I haven’t had a gym membership for a decade, yet I’ve never stopped being active during that entire time, so I’m going to share with you all the things I do to stay physically active in a balanced manner without ever needing to go into one. (Note: I have nothing against gyms, if you love gyms, good!)
1. Make space to lay and sprawl on the ground.
This may be an odd tip to start out with but I believe it is very important to make space in your home to lay down. I have been to peoples house and clear they don’t have a place to really stretch out their limbs as wide as possible and that’s really weird to me. It tells me they don’t do many scrumptious moves. The floor is firm and it is therapeutic to roll around on the floor, stretch and twist in all sorts of ways. This kind of sprawling around is not the same as laying on your mattress.
In my apartment, I have to move my ottoman to the side to have enough space to move around freely. Maybe for you it’s the coffee table.
All sorts of options open up when I make space such as you’ll see in the following GIF: My dog Medax chilling supine while my friend teaches me Hammock Pose of acro-yoga:
And then below you have Rod Cooper of the Movement Collective (follow him!) demonstrating some of his floor-massage and play:
2. You must have a place to hang even if you do nothing but hang
Even if you never do a pullup, simply hanging is worth having a pullup bar. I actually don’t think I could live without it at this point. Hanging is very healthy for your shoulders, decompresses the spine and maintains your grip strength. Install a pullup bar such as a doorway pullup bar. Or if you have a yard where you could hang some rings from a bar or tree can work as well. (For more ideas, check out the hanging month where you try to hang for 7 minutes a day.)
And on the flipside, if you hang regularly and pullups are easy for you, you can make them a lot harder by going for one-arm-chinup progressions with a towel as demonstrated on the right of this text. (As you get stronger, you just need to hold lower on towel until eventually you may be able to do one-arm-chinup negatives.)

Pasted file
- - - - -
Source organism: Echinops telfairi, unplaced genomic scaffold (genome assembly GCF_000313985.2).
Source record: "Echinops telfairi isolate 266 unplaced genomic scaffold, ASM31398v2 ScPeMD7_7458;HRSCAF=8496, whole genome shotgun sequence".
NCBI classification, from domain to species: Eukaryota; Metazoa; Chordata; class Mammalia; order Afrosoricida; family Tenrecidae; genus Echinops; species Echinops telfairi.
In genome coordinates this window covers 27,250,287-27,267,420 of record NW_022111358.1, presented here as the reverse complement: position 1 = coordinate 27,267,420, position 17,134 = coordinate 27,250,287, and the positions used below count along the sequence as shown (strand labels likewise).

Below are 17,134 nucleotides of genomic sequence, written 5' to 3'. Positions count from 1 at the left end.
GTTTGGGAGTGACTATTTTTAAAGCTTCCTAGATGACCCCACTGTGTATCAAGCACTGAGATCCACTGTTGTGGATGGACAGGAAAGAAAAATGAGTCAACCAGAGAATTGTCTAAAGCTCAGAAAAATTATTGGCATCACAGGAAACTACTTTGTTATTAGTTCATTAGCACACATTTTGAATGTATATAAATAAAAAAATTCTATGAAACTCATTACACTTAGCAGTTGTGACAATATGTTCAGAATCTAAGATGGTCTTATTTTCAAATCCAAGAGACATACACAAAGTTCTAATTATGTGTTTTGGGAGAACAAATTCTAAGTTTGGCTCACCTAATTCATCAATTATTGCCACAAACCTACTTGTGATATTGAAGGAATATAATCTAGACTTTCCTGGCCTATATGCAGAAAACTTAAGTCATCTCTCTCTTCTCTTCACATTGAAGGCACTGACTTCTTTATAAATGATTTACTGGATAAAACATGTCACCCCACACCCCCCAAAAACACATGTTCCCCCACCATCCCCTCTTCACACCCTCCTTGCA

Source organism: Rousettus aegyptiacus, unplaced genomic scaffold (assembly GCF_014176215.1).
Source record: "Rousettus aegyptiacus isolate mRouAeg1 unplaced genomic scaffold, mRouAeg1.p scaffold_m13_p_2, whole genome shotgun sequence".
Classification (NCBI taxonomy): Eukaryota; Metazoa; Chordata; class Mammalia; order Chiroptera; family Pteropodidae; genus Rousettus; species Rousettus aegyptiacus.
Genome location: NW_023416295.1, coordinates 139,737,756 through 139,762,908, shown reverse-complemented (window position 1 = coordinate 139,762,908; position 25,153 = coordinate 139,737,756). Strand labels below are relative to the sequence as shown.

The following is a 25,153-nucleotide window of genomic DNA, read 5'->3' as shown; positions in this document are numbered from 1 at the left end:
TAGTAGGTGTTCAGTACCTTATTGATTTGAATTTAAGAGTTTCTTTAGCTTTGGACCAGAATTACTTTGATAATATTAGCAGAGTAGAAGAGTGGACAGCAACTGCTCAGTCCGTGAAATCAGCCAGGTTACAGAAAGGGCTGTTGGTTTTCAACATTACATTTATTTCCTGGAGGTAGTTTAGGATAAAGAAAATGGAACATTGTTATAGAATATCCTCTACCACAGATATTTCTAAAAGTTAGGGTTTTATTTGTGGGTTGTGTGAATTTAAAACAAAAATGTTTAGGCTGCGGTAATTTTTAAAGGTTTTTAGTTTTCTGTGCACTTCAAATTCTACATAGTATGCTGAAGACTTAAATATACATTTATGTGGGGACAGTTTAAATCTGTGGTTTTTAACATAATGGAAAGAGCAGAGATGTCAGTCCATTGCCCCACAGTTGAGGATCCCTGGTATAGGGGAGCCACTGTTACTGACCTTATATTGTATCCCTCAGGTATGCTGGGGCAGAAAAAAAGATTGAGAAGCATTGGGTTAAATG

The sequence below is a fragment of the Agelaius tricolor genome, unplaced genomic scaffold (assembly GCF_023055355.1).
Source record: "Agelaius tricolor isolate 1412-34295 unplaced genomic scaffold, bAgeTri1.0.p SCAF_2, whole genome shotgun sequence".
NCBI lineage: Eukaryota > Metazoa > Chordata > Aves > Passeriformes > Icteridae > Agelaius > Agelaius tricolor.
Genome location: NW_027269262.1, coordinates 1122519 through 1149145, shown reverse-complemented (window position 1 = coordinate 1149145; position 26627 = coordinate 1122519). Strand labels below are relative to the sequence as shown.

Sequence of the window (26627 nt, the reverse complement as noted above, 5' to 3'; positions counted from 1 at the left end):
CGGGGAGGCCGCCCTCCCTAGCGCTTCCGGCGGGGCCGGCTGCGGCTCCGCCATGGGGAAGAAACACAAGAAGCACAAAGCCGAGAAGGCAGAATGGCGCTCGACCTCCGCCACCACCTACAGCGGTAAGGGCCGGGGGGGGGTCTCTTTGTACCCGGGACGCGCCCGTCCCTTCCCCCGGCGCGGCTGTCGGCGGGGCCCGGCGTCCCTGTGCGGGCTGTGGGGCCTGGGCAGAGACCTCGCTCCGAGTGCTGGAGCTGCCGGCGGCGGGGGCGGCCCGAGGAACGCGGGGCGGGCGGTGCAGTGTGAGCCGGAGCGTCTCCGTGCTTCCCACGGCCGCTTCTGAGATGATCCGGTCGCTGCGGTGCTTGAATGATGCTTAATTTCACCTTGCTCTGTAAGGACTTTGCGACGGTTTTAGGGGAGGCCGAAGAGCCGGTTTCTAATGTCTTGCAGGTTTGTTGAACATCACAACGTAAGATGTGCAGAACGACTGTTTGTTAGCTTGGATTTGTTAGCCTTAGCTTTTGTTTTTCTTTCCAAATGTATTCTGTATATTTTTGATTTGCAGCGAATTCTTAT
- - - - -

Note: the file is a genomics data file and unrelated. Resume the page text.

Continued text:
3. Stick to one solid strength training routine
Our modern-day lifestyles don’t require much physical effort, but exercise is required to keep our minds healthy and if we don’t provide that stimulus, our muscles and bones will get weaker and waste away. Increasing your strength is a journey that should never end because like a plant, if you’re not growing, you’re dying. And since change is the only constant, if you don’t try to ramp yourself up to a new level, you’re going to regress.
Here are some very well thought out bodyweight exercise plans that require just a pullup bar and the floor:
- Free: Minimalistic Upper Body Routine for All Levels
- Free: Recommended Routine for Beginners
- Free: Push/Pull/Legs Split for Intermediates
- Free: Wrist Friendly Modified Bodyweight Routine
- Premium: Smart Core Program
- Premium: Hypertrophy Routine
- Premium: Rings & Skills Routine
4. Flexibility-focused sessions and self massage are necessary to alleviate stiffness.
Just as important as strength training is to stretch once in a while to maintain your level of mobility and alleviate accumulated stiffness. If you aren’t sure what to do, I have a bunch of options such as my…
- Follow Along Flexibility Videos:
- Free: 35min Yoga Video for Posture with Antranik
- Free: 20min Yoga Video for Posture with Antranik
- Free: Playlist of TWENTY Yoga Videos (10-30mins long each)
- Free: Intermediate Mini Yoga Flow for the Hips